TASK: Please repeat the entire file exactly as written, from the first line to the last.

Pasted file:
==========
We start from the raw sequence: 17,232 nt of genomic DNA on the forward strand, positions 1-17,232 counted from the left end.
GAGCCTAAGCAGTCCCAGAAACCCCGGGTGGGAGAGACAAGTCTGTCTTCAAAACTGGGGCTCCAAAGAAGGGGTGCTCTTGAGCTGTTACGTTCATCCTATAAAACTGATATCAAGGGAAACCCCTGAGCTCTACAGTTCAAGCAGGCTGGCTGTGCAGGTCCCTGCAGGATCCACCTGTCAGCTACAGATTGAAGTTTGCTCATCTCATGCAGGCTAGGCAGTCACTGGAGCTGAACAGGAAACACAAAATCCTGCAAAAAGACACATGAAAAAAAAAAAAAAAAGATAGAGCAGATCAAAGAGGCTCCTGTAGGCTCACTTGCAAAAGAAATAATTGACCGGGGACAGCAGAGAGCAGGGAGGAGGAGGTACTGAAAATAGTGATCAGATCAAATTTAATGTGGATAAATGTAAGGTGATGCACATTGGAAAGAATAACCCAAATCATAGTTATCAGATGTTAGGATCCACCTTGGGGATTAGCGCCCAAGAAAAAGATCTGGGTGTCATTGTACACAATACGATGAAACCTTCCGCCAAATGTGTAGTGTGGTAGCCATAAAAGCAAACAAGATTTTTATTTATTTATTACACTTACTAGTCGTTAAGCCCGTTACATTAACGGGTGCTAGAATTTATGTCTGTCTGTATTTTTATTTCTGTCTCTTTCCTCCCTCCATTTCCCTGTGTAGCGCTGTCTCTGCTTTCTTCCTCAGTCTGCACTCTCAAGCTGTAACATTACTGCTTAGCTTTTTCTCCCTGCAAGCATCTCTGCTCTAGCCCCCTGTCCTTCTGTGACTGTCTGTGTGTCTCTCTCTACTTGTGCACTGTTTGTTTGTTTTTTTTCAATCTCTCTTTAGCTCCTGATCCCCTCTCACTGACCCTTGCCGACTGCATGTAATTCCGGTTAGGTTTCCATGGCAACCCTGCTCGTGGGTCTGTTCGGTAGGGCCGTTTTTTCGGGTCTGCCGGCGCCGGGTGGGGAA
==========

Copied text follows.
We start from the raw sequence: 17,232 nt of genomic DNA on the forward strand, positions 1-17,232 counted from the left end.
GAGCCTAAGCAGTCCCAGAAACCCCGGGTGGGAGAGACAAGTCTGTCTTCAAAACTGGGGCTCCAAAGAAGGGGTGCTCTTGAGCTGTTACGTTCATCCTATAAAACTGATATCAAGGGAAACCCCTGAGCTCTACAGTTCAAGCAGGCTGGCTGTGCAGGTCCCTGCAGGATCCACCTGTCAGCTACAGATTGAAGTTTGCTCATCTCATGCAGGCTAGGCAGTCACTGGAGCTGAACAGGAAACACAAAATCCTGCAAAAAGACACATGAAAAAAAAAAAAAAAAGATAGAGCAGATCAAAGAGGCTCCTGTAGGCTCACTTGCAAAAGAAATAATTGACCGGGGACAGCAGAGAGCAGGGAGGAGGAGGTACTGAAAATAGTGATCAGATCAAATTTAATGTGGATAAATGTAAGGTGATGCACATTGGAAAGAATAACCCAAATCATAGTTATCAGATGTTAGGATCCACCTTGGGGATTAGCGCCCAAGAAAAAGATCTGGGTGTCATTGTACACAATACGATGAAACCTTCCGCCAAATGTGTAGTGTGGTAGCCATAAAAGCAAACAAGATTTTTATTTATTTATTACACTTACTAGTCGTTAAGCCCGTTACATTAACGGGTGCTAGAATTTATGTCTGTCTGTATTTTTATTTCTGTCTCTTTCCTCCCTCCATTTCCCTGTGTAGCGCTGTCTCTGCTTTCTTCCTCAGTCTGCACTCTCAAGCTGTAACATTACTGCTTAGCTTTTTCTCCCTGCAAGCATCTCTGCTCTAGCCCCCTGTCCTTCTGTGACTGTCTGTGTGTCTCTCTCTACTTGTGCACTGTTTGTTTGTTTTTTTTCAATCTCTCTTTAGCTCCTGATCCCCTCTCACTGACCCTTGCCGACTGCATGTAATTCCGGTTAGGTTTCCATGGCAACCCTGCTCGTGGGTCTGTTCGGTAGGGCCGTTTTTTCGGGTCTGCCGGCGCCGGGTGGGGAA